The European Union today disbursed 7.16 billion euros ($7.7 billion) to Greece so it could clear its arrears to the International Monetary Fund and meet the next payment to the European Central Bank. Most of the money -- 6.8 billion euros -- will be gone today, so only Greece’s standing with its creditors, not its financial condition, will improve. Still, the disbursement means European leaders are willing to help Greece stay afloat as it prepares to enter its third bailout amid political turmoil that may mean a new election in the fall. To give ordinary Greeks some hope of better times, the government today reopened the banks. Depositors, however, can only withdraw 420 euros a week (all at once), which isn't much of an improvement on 60 euros a day.
It may look like rainclouds are lifting a little, but financial markets remain closed and a fresh Bloomberg survey of 19 economists says the Greek economy is likely to shrink 0.7 percent this year. What's more, German Chancellor Angela Merkel still insists that any debt restructuring can only involve maturity extensions, not forgiveness, and only if Greece follows through with the austerity measures it agreed to a week ago. It’s going to be a long, hard slog unless Greece decides to give it up and leave the euro zone after more political upheaval.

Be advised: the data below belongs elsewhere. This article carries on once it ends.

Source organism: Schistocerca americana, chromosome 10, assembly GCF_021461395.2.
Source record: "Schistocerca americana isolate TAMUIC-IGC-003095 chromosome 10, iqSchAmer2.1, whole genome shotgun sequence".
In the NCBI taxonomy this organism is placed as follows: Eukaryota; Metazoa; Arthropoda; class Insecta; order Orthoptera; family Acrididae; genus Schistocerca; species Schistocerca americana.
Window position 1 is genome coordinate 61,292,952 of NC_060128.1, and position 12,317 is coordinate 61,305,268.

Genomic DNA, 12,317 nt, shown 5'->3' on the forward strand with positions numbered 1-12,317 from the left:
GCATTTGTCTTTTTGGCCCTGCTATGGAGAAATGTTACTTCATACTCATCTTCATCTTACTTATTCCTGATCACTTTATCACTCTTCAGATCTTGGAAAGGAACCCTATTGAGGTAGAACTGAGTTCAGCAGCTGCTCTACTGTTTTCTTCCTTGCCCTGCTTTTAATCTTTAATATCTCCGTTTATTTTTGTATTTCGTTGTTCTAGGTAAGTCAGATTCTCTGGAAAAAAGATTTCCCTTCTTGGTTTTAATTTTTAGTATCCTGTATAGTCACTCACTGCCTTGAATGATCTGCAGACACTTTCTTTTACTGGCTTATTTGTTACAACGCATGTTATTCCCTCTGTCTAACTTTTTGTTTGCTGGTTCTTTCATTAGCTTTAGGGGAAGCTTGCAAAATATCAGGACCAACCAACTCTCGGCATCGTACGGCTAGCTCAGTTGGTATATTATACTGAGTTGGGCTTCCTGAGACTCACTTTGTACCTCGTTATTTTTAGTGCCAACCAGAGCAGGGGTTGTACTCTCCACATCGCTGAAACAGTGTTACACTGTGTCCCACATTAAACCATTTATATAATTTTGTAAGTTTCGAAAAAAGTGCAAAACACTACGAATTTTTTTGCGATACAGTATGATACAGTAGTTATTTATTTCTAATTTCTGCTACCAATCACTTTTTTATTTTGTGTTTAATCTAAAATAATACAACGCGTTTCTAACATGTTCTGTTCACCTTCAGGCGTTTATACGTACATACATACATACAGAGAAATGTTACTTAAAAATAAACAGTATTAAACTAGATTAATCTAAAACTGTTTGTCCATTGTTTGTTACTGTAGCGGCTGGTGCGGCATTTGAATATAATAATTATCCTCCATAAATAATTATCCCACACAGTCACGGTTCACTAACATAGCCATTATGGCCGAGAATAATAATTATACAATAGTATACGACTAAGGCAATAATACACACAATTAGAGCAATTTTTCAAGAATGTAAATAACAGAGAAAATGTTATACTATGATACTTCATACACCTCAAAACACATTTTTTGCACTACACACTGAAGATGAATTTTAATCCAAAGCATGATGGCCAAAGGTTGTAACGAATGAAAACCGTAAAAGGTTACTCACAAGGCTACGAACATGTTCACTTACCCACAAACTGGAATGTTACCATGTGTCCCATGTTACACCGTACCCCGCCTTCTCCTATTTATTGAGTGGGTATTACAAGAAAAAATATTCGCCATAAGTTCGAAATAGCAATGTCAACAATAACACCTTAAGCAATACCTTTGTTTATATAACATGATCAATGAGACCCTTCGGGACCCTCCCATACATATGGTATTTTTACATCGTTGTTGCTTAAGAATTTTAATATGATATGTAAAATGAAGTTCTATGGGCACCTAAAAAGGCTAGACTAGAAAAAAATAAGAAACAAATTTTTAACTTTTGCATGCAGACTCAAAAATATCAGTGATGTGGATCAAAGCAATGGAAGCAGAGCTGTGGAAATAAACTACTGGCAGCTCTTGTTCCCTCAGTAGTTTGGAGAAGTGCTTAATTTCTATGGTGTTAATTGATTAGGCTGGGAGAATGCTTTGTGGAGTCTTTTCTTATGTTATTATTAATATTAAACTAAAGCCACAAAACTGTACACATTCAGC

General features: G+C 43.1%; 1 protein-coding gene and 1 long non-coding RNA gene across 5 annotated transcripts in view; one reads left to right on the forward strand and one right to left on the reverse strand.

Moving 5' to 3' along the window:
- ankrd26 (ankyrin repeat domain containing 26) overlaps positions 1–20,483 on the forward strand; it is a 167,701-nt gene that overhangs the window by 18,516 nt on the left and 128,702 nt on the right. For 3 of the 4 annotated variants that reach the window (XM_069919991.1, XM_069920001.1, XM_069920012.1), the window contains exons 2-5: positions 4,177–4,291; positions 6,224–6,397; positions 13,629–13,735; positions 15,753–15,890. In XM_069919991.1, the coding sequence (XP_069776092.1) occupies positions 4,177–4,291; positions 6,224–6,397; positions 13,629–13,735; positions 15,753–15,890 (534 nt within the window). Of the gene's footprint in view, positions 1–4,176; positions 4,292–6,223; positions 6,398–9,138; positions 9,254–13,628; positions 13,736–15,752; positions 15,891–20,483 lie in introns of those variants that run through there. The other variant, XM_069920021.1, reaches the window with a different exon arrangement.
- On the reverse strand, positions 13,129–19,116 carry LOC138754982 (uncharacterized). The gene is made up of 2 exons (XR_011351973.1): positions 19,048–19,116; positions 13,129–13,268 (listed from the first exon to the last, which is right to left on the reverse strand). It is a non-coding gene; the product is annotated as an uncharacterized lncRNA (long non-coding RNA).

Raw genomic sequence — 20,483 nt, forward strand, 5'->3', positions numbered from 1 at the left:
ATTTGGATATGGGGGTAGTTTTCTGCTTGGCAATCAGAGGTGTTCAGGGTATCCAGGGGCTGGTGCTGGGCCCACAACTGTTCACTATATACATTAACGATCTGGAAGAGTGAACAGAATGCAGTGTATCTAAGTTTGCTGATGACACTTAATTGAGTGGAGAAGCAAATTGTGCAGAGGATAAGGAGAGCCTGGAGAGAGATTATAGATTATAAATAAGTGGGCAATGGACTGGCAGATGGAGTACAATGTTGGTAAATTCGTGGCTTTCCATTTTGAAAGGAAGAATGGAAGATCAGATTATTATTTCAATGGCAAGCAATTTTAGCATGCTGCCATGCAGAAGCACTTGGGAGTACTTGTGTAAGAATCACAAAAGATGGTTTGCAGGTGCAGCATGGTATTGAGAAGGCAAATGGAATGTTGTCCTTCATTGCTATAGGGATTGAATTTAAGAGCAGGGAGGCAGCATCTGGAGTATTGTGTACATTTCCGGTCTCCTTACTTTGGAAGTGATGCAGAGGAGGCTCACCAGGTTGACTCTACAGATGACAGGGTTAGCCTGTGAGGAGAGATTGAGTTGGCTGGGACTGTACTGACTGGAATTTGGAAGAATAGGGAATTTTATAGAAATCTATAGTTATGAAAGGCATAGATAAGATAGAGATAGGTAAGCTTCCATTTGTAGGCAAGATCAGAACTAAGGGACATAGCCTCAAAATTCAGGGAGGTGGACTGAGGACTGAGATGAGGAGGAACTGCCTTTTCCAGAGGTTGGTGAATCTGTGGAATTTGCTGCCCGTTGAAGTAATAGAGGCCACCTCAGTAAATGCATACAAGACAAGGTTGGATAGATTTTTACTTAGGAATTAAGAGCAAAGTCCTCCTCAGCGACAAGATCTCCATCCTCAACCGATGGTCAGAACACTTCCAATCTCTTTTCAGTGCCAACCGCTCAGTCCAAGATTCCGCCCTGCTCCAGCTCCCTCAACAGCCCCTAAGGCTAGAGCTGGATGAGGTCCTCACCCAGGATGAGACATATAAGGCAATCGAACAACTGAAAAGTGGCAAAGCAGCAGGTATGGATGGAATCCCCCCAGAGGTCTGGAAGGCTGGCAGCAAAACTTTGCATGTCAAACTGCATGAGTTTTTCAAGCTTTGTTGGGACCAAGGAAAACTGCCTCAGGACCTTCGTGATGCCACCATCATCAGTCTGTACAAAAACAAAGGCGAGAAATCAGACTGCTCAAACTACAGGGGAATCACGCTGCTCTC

Editor's note: Greece Default Watch is going on hiatus until, well, until the next near-default.